NASA’s Perseverance rover keeps breaking records on Mars. 1046 feet in a day?

Here's how it traverses Martian terrain with little human intervention.
Chris Young
The photo credit line may appear like thisNASA/JPL-Caltech/MSSS

NASA's Perseverance Mars rover mission has cost more than $2 billion so far, so it would be a disaster if it hit an insurmountable obstacle and became stuck in the red planet's harsh terrain.

So how exactly does Perseverance get around while keeping out of harm's way? Here's how Perseverance has broken the Mars driving record — of 319 meters (1046 feet) in one day — with minimal human intervention.

Traversing Mars

NASA's Perseverance Mars rover mission is responsible for a series of historic firsts, including the first controlled flight on another planet and the first extraction of oxygen on Mars.

At times, the incredible discoveries made by the rover gain more attention than the actual technology employed to make those discoveries and achieve those historic firsts.

One impressive and arguably undervalued technological feature of the Perseverance rover is its incredible capacity for mapping its surroundings in real-time and traveling Martian terrain with practically no human intervention.

NASA's Perseverance Mars rover is currently using its self-driving capabilities to carry out a three-mile journey across the Jezero Crater to a river delta as it searches for signs of ancient life on the red planet.

The rover is traversing Martian terrain to collect rock and soil samples that will eventually be returned to Earth via an ambitious mission using technology that has yet to be developed.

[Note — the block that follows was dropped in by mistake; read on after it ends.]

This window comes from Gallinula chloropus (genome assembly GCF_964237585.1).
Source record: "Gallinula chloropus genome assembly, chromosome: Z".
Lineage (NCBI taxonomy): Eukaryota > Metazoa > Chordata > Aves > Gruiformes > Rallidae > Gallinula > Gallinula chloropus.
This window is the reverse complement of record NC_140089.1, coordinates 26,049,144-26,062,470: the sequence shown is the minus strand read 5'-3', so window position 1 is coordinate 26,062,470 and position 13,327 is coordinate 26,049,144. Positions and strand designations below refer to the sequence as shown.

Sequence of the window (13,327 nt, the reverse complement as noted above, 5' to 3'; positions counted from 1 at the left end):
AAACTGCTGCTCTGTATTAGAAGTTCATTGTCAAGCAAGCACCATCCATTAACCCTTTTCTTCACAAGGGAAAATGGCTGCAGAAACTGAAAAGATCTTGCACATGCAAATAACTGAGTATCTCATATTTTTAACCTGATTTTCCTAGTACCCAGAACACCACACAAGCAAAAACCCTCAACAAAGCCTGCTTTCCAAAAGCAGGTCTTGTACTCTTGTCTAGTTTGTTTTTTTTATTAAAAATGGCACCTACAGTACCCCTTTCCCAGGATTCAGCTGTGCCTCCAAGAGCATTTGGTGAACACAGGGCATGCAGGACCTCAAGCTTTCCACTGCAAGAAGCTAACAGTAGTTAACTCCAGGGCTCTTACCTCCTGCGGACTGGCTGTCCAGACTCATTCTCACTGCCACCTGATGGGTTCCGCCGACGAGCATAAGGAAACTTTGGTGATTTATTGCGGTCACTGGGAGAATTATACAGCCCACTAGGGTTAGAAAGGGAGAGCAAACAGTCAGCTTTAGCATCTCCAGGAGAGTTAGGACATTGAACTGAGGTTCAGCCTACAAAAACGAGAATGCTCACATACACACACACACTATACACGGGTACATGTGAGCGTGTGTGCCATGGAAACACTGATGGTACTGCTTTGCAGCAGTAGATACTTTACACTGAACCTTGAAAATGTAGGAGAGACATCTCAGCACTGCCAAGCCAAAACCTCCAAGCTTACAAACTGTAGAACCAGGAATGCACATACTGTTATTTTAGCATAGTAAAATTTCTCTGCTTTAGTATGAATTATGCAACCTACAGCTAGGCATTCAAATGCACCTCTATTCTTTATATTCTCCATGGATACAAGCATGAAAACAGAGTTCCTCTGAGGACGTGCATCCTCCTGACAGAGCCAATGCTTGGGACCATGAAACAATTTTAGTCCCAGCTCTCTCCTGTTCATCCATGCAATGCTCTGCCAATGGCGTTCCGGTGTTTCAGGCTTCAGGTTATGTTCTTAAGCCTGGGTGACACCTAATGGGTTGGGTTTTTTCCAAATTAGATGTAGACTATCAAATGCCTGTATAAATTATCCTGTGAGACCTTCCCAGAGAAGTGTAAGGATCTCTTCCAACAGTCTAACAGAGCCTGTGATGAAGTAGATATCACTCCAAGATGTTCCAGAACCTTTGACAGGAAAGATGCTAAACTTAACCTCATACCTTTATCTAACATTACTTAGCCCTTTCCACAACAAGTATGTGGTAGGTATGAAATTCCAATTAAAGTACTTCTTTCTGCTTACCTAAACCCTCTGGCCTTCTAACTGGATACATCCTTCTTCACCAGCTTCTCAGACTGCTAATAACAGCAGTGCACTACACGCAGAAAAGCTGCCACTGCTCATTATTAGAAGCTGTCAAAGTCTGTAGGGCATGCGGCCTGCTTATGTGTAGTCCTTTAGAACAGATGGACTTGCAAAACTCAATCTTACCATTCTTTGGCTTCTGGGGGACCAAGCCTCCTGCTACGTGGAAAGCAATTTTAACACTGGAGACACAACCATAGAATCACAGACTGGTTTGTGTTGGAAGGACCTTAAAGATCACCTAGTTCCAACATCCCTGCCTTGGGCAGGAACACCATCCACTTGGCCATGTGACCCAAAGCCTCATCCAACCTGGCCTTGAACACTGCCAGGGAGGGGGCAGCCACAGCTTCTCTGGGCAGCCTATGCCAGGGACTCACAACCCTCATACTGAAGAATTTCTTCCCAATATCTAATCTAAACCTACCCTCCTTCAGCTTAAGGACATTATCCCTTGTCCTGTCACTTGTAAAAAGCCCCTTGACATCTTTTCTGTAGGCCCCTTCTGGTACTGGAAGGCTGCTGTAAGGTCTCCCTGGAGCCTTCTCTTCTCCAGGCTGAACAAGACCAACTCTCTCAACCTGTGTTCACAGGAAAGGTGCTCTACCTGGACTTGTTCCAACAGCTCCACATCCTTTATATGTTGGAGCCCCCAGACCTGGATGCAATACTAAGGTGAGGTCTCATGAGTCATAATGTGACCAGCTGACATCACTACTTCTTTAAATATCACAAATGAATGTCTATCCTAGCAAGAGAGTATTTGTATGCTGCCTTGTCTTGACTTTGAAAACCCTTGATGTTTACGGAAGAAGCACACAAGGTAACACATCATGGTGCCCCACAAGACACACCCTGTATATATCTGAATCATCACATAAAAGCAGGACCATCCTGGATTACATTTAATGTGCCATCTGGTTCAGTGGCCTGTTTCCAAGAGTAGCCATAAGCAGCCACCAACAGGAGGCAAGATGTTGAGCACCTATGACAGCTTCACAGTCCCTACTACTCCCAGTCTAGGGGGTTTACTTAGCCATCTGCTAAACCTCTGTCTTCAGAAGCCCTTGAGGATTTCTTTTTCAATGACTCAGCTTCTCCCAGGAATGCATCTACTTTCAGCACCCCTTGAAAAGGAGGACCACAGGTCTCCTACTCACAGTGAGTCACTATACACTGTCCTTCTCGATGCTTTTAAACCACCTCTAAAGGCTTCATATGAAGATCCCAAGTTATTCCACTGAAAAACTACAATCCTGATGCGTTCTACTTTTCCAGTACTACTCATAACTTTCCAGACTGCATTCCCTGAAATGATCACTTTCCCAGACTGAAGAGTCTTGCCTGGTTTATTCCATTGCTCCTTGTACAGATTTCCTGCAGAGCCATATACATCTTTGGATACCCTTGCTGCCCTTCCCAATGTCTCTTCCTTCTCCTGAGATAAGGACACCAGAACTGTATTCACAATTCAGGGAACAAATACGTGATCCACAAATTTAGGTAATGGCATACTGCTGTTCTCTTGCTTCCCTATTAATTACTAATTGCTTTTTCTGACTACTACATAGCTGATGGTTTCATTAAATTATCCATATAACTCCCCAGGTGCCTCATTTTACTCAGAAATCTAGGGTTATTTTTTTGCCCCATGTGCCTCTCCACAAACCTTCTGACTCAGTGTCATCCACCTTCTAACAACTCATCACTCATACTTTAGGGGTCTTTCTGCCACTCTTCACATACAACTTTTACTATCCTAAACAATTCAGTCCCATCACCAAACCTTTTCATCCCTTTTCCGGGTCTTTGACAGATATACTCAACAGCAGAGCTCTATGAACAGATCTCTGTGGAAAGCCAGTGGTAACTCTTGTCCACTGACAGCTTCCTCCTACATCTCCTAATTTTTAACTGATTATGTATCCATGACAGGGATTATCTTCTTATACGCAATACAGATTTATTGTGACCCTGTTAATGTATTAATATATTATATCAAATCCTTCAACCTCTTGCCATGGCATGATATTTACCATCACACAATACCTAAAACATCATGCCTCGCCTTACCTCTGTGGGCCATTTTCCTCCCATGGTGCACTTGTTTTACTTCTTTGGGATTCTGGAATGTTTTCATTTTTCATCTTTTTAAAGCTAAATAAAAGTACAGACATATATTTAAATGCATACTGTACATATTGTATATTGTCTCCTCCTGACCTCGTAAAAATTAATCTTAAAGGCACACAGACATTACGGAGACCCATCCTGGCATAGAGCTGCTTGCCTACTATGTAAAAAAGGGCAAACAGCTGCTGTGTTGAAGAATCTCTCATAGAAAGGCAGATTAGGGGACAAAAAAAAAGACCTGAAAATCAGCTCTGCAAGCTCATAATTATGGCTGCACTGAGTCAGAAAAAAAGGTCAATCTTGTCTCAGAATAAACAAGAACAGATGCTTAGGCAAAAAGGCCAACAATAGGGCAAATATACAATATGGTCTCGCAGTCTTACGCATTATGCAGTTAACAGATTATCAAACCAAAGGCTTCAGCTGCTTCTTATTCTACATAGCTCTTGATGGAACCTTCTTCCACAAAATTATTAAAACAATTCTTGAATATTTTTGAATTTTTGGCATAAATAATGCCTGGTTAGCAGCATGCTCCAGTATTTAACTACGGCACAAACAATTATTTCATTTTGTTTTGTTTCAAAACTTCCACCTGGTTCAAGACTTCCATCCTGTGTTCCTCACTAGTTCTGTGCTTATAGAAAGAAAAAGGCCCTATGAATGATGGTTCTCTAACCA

Though the rover features impressive self-driving capabilities, assigned rover drivers on Earth still map out the machine's route before allowing it to "take the wheel".

These drivers use specially-designed 3D glasses to assign specific stops and map out the rover's route. Once they are done, Perseverance's auto-navigation system, known as AutoNav, maps out the surrounding terrain using 3D mapping technology. It is able to detect potential obstacles and hazards and plan a route around any of these without any human input. This allows Perseverance to traverse Mars' rough terrain at an impressive speed.

Scouting Perseverance's route from the sky

Another impressive wild card in NASA's arsenal is the Mars Ingenuity helicopter. Last month, NASA announced it was extending the Martian helicopter's operations through September.

The Ingenuity helicopter was originally designed to conduct the first controlled flight on another planet and then fly a further four times before retiring. The flying machine has far exceeded those original parameters and it has now performed more than 20 flights on Mars. In its latest flights, the helicopter has essentially served as an aerial scout for the Perseverance rover as it investigates the ancient river delta in the Jezero Crater, in its search for signs of ancient alien life.

It is one of many technological features that make Perseverance the most advanced machine on Mars to date, and that may help to uncover the signs of life outside of Earth that we have been looking for for so long.

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